By Esme Murphy

MINNEAPOLIS (AP/WCCO) — A Minnesota National Guardsman and Iraq war veteran charged with fraud for allegedly stealing personal information of roughly 400 members of his former Army unit was likely responsible for analyzing the military’s enemy intelligence.

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Obtained Wednesday by The Associated Press, the federal complaint and affidavit says Keith Michael Novak, 25, threatened to use violence if authorities came to arrest him. He also told an undercover FBI employee that he would barricade himself in his apartment and had “5,000 rounds, a thousand of it is in magazines, ready to go,” according to the affidavit.

Web Extra: Read the criminal complaint.

Novak, of Maplewood, was in federal custody Wednesday and unavailable for comment. His father has an unlisted number, and attempts to reach him were unsuccessful. The federal defender’s office has the case, but an attorney had not been selected to represent him by Wednesday evening.

Donnie Ferguson, Novak’s landlord, said he was shocked to see the man he described as friendly and personable being  taken out of his apartment  in handcuffs.

“We were really surprised when the FBI showed up,” he said.  “He was just calm and collected; he didn’t put up a fight or anything.”

Suzanne Fackler, a neighbor of Novak’s father, said Thursday that Novak and his dad moved into her neighborhood in Wayzata in 2006, when Novak was 17, but that the younger Novak hadn’t lived there recently.

She said she got to know Keith Novak when he walked the dog. She last saw him in the summer of 2012, when he was running and carrying a heavy backpack that he told her weighed anywhere from 60 to 80 pounds.

“He was jogging with the dog, and he was doing it every day just to keep in shape,” she said. “He’s a good kid … a friendly guy.”

She said she was completely surprised by the allegations, adding: “It knocked me off my feet.”

Novak served as an active-duty soldier and intelligence analyst with the 82nd Airborne Division at Fort Bragg from Feb. 26, 2009, to Sept. 3, 2012, and served in Iraq in 2010. He is currently a human intelligence analyst with the Minnesota National Guard.

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When Novak was in the Army, he would have been responsible for giving military personnel information about enemy strengths and weaknesses, and potential battle areas. Other duties typically include assessing incoming information and preparing maps, charts and intelligence reports, according to a job description on the Army’s website.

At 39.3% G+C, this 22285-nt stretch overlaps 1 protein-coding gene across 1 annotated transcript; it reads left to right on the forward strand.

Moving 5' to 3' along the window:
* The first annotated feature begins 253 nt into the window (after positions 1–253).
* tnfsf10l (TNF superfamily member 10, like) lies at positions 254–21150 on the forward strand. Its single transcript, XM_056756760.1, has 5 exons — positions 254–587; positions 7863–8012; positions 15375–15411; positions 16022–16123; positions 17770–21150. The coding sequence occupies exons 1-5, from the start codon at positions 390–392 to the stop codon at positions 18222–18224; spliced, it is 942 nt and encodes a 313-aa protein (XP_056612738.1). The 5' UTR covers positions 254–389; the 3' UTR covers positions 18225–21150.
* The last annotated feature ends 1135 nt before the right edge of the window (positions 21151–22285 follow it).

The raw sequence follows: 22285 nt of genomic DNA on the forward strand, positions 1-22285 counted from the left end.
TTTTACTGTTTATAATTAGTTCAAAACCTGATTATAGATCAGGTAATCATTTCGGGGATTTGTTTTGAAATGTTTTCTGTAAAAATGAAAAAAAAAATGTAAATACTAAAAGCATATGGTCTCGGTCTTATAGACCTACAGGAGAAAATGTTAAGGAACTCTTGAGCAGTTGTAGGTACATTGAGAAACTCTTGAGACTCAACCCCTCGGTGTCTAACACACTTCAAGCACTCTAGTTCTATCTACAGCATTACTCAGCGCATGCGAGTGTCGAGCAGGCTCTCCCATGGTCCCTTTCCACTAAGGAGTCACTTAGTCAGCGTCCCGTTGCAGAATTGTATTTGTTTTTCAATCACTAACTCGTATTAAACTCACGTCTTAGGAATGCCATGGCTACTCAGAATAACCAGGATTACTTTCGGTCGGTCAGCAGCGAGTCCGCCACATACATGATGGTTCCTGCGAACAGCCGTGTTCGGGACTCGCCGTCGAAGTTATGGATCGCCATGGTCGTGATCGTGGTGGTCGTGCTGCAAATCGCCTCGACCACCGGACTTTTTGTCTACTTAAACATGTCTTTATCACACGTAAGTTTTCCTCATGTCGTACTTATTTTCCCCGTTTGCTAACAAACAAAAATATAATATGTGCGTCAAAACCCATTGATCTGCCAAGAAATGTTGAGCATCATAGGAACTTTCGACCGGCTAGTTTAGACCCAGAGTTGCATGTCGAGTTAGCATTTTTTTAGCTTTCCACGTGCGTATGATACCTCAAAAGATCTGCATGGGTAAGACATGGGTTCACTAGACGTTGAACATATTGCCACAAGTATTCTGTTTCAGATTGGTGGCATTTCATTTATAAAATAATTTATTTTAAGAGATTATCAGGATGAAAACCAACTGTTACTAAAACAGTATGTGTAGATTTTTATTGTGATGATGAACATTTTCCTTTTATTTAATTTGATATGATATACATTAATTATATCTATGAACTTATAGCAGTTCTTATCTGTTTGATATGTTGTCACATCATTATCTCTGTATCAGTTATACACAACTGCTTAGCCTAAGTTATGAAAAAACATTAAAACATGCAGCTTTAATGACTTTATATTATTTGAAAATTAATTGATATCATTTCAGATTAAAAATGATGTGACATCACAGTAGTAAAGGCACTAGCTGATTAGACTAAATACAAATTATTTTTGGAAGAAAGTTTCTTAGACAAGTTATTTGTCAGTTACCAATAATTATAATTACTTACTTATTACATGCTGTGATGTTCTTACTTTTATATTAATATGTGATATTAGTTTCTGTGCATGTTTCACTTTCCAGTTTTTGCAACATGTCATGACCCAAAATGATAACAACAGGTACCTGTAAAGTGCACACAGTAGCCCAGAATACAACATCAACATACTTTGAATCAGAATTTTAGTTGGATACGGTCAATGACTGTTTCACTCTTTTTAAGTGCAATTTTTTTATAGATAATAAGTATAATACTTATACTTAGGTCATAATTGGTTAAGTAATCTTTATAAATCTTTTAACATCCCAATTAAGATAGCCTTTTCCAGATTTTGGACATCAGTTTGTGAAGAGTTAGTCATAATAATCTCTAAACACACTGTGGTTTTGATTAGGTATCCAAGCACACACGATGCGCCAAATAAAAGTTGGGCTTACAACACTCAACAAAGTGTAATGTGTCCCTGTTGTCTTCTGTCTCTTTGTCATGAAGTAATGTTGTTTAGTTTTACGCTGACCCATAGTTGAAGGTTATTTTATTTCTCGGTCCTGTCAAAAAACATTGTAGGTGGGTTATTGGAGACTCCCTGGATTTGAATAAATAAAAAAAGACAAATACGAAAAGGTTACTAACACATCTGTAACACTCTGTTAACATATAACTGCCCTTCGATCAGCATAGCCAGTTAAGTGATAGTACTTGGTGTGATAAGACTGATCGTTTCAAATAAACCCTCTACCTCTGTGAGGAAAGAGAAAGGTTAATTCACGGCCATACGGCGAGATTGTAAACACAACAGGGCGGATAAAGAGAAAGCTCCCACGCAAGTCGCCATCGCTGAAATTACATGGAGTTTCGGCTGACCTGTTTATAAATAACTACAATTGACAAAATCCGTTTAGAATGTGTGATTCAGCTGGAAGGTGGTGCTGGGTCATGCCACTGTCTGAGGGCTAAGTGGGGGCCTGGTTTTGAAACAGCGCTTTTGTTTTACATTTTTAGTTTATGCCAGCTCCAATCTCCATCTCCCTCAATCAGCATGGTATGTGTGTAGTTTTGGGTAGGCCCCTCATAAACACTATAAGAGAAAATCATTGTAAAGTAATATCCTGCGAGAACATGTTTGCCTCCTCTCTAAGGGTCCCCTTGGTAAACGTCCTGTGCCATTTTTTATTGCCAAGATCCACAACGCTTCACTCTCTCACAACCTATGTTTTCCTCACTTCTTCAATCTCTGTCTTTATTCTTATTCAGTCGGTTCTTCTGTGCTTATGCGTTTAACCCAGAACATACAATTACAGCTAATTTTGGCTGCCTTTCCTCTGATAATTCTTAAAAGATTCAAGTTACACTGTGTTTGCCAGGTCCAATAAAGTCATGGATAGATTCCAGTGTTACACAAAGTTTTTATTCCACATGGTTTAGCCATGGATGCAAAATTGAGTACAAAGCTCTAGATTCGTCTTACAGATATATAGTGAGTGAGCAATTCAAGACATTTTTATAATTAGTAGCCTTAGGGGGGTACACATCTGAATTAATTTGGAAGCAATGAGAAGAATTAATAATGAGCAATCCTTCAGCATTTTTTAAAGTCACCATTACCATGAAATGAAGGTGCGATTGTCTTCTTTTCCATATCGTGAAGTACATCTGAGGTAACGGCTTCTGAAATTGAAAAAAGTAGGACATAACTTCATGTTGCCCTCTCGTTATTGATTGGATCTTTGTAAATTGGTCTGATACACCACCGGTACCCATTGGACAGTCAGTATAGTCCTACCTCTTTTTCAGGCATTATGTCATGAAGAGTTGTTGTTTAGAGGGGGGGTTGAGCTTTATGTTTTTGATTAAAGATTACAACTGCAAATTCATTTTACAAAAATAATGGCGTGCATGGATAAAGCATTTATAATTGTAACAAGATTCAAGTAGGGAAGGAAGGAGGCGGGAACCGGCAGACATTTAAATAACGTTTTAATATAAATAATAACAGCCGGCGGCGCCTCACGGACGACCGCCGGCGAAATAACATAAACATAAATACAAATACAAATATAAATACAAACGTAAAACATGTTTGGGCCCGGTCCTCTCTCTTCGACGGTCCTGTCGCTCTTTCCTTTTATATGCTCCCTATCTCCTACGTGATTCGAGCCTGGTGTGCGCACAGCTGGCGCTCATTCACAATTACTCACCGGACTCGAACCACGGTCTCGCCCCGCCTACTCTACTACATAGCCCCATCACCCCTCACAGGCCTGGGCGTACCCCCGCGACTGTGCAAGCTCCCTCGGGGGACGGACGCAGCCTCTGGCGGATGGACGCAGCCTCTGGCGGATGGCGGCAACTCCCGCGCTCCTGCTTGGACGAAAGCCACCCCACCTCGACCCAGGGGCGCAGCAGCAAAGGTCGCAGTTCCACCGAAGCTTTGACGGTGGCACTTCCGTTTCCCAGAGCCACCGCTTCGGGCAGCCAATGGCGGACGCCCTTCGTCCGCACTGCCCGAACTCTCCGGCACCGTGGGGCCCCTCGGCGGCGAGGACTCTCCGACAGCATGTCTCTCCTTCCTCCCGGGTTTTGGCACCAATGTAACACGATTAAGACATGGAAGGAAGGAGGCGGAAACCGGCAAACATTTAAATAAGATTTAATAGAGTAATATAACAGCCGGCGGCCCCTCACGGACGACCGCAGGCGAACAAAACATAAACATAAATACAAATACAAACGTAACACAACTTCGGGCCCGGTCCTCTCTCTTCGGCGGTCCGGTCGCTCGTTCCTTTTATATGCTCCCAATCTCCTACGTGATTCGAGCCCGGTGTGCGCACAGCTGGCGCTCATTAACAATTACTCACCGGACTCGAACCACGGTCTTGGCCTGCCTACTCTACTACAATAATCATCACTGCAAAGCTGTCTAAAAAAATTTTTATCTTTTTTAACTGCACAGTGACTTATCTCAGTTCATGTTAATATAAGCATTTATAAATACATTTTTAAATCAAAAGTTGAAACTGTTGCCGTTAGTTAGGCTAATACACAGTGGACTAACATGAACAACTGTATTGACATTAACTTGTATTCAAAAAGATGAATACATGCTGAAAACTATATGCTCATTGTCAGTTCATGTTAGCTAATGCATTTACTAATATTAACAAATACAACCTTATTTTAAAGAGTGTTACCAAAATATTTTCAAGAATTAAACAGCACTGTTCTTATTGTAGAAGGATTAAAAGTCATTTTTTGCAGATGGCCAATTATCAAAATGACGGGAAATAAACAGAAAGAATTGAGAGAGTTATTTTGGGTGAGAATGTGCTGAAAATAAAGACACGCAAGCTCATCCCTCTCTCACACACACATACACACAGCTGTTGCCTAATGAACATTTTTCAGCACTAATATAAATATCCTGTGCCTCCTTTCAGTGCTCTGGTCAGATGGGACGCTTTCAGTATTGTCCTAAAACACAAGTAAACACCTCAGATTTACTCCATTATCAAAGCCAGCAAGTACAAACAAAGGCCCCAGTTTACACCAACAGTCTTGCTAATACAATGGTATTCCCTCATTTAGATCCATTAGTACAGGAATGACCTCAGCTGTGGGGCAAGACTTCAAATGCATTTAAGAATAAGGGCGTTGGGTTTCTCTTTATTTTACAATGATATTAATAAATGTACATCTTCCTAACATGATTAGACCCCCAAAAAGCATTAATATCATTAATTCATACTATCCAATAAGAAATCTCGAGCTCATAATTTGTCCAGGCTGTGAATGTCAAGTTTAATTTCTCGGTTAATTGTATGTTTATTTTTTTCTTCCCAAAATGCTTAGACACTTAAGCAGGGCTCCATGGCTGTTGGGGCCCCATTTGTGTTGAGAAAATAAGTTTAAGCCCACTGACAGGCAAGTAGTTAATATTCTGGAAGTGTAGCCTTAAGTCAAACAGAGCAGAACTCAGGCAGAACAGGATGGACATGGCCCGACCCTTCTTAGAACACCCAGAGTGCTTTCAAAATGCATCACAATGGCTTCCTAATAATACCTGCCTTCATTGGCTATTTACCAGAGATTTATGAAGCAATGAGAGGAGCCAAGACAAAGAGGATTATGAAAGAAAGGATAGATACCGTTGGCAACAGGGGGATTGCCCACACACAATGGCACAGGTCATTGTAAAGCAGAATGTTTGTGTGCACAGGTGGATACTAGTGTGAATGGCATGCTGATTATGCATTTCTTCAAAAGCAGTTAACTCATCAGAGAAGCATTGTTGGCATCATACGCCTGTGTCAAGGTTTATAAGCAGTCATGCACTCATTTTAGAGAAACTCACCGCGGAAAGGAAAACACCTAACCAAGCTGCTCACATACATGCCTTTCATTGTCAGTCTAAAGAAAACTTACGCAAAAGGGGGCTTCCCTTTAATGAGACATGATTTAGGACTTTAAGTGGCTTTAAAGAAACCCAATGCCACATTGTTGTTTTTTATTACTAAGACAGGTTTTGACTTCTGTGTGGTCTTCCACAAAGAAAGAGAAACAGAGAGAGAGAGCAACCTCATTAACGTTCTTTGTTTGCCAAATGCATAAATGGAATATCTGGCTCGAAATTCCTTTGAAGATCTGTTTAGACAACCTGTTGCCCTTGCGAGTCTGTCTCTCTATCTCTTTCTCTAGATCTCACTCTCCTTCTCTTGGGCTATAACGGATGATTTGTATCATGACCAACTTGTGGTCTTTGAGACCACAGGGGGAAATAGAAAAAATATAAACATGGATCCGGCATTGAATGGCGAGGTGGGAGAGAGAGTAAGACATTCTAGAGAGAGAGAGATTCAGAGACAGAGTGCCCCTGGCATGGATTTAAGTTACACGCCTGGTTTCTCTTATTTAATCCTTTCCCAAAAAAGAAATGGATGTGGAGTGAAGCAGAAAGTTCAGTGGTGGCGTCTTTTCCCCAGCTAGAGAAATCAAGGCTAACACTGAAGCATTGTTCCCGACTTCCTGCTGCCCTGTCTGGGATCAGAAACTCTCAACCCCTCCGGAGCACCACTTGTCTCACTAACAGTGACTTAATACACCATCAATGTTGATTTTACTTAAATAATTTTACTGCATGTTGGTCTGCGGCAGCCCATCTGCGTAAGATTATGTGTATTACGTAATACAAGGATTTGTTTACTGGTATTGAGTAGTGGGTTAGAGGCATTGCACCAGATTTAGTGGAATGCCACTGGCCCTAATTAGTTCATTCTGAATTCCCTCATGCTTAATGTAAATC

In late January, he went to a training camp in Utah and met two undercover FBI employees who posed as members of a Utah-based militia, according to the affidavit. Novak told the undercover employees that he took classified materials from Fort Bragg and would share the materials with them, the document said.

In July, the undercover employees came to Minnesota, where Novak gave them an electronic copy of classified documents and taught them how to encrypt files, the affidavit said. He also said that he had a personnel roster — including names, birthdates and Social Security numbers — of a “Battalion’s-worth of people” from his former unit.

The undercover employees said they knew someone who could make fake IDs, which Novak said he needed for his militia. Novak sent the information for 44 individuals to an undercover FBI employee on Nov. 4, and on Nov. 25, he accepted $2,000 and said he had additional pages to sell, according to the affidavit.

Lt. Col. Kevin Olson, spokesman for the Minnesota National Guard, said Wednesday that the guard is aware of the charges and cooperating with the FBI investigation. Lt. Col. Virginia McCabe, spokeswoman for the 82nd Airborne Division, said Wednesday the unit will work with the appropriate authorities.

Novak’s militia activities are also detailed in the affidavit, including a military-style field training exercise that took place in September in rural Minnesota.

Novak’s Facebook page features a picture of him saluting a Confederate flag and says he is a member of the Modern American Revolution, a self-described anti-government group.

The affidavit alleged Novak stole six flak vests from the 82nd Airborne Division when unit members left them unattended. Novak had also previously given 10 flak jackets to members of his militia, the affidavit said. Novak also told the man who saw the vests in a storage unit that he had camouflage netting and riot gear and intended to start burying caches of equipment.

The complaint and affidavit were initially sealed because Novak had made several statements that suggest he might flee or resort to violence.

Novak told an undercover employee that he sleeps with guns and was ready to shoot through the wall, the affidavit said, and has weapons hidden throughout the state.

“I’ve my AK in my bed. If I hear that door kick, it’s going boom, boom, boom, boom, boom, boom. I’m just going to start putting them through the (expletive) wall,” he told an undercover FBI employee in July, according to the affidavit.

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Esme Murphy